Breaking Down Why James Harden's Ascension to Stardom Is Here to Stay
James Harden is here to stay.
Not that the bearded wonder was ever truly leaving, but there has been plenty of debate as to whether or not he is really a superstar.
And to those that believe he isn't, to those that actually put stake in him falling back down to earth, I scoff at you.
So does Tom Haberstroh of ESPN.com, because as he notes, Harden's rise to stardom hasn't been a gradual ascension, it's been an ever-present reality:
And now, here comes the juicy part: Examining Harden as the alpha dog, when he was released from the shackles of Durant's and Westbrook's ball-dominance.
What was Harden's scoring rate when he was the clear No. 1 option last season?
Try 32.6 points per 36 minutes.
You read that correctly; when defenses keyed in on Harden as the No. 1 option, Harden responded by scoring like Michael Jordan, and he shot 53 percent from the floor in these situations. Plus, it gets better: Harden dished out 6.2 assists per 36 minutes, up from his normal rate of 4.3 assists. And remember, he was racking up all those assists by feeding the likes of Royal Ivey, Nick Collison and Nazr Mohammed.
It's easy to look at surface numbers and deem Harden nothing more than a capable third wheel. After all, 16.8 points, 4.1 rebounds and 3.7 assists per game hardly implies you're in the presence of a superstar.
But as Haberstroh also notes, Harden's true impact largely goes unnoticed. He put those numbers up in just over 31 minutes per contest, a laughable usage rate for a player of his caliber, yet telling all the same.
Those numbers came as the Oklahoma City Thunder's third option, in limited playing time. How is that not impressive?
Even his combined per-36 minute averages last season of 19.3 points, 4.7 rebounds and 4.2 assists are impressive.
Because again, they came primarily as his team's third option. Not the first or the second—the third.
But he's not a third option anymore; he is "the man."
Which make his numbers as the alpha dog in Oklahoma City all the more relevant.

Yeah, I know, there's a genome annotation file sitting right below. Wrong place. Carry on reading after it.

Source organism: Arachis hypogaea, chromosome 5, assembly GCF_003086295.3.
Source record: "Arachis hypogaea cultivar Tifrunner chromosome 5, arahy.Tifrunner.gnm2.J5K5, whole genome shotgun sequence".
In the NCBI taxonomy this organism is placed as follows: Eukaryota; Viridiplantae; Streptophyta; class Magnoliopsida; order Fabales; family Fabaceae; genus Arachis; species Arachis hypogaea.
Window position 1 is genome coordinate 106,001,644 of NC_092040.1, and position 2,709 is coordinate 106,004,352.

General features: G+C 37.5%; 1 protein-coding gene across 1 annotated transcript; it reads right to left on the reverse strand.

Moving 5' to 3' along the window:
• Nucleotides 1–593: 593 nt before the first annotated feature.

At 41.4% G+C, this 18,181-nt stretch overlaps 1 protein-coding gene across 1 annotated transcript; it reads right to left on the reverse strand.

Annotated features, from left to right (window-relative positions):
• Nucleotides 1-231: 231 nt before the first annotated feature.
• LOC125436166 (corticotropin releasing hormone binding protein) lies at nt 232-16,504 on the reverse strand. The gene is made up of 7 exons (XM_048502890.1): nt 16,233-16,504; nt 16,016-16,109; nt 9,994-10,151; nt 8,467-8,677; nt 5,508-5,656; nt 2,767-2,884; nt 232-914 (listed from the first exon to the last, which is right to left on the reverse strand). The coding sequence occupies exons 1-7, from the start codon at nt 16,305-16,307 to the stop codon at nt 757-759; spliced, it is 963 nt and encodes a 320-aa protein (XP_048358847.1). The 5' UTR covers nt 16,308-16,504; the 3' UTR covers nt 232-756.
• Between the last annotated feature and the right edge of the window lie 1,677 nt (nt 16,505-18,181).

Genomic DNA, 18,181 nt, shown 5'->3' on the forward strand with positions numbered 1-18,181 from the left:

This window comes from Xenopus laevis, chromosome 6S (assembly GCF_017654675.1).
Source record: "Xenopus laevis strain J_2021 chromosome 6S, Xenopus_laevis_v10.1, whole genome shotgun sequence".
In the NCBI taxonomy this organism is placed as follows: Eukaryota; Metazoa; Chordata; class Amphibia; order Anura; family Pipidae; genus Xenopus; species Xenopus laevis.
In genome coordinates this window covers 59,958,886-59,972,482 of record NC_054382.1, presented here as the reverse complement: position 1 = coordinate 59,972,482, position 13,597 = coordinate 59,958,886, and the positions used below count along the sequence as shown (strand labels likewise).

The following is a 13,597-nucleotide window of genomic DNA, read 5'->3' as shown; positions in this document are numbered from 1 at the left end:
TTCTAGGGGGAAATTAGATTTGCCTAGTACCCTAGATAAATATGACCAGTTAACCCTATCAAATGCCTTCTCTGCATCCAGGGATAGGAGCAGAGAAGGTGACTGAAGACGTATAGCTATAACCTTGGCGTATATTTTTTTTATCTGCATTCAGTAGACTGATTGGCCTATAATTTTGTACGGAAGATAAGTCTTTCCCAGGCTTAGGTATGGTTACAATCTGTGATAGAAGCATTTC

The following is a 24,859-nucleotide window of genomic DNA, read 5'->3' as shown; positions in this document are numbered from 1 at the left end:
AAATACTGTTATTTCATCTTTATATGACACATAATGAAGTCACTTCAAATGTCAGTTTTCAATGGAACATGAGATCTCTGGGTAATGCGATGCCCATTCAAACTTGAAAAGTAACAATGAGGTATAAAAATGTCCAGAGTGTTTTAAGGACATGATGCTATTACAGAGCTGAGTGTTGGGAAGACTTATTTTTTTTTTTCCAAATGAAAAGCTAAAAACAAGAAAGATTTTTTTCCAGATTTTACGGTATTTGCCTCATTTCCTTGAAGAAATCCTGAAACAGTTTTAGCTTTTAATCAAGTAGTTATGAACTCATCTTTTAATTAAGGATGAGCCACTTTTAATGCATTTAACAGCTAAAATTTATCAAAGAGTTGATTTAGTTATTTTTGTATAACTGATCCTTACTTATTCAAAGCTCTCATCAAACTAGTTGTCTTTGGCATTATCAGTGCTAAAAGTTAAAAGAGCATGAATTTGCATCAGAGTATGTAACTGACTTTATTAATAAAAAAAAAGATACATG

You could say they were a fluke, attribute it to blind luck, but you'd be mistaken. Harden has continued such a pace as the first option in Houston, putting up 30.5 points. 5.5 rebounds and 5.5 assists on 52.9 percent shooting per-36 minutes.
Aren't those numbers painstakingly similar to the ones he posted when he was the go-to scorer with the Thunder?
Why yes, I believe they are.
For the overly skeptical as well, it's worth noting that Harden's current per-36 minute average trumps that of Kevin Durant's; he is averaging just 19.6 points on 46.9 percent shooting per-36 minutes.
But it's still early. We can't read into that. Durant is still adjusting to life without Harden, and his rebounding and assist totals per-36 minutes have skyrocketed.
That is true; it's all true. So why not take a look at Durant's per-36 minutes averages from last season? After all, no matter who was on the floor—including Harden and Russell Westbrook—he was the Alpha and the Omega, was he not?
Yes, he was and in such a role he put up 26.2 points, 7.5 rebounds and 3.3 assists on 49.6 percent shooting from the field per-36 minutes. As the Thunder's top dog.
Impressive numbers, yes, but not nearly as potent as Harden was as the primary offensive option.
And we cannot attribute Durant's statistical concession to the "shackles" that were Harden and are Westbrook because he is his team's first option. No matter what.
Is James Harden's claim to stardom here to stay?
Is this to say Harden is better than Durant? Not at all, but it does make a case for the Rockets' newest superstar.
Houston knew what it was getting in Harden. Jeremy Lin himself understood the magnitude of the acquisition, what it mean for him and the rest of the organization.
Plenty of others didn't, though—and still don't.
But you see, Harden's success with the Rockets is not a fluke, nor is it even an ascension into stardom—it's a continuation of what he's been doing all along when the ball is put in his hands first.
So is his ascension into superstardom here to stay?
It never actually left.
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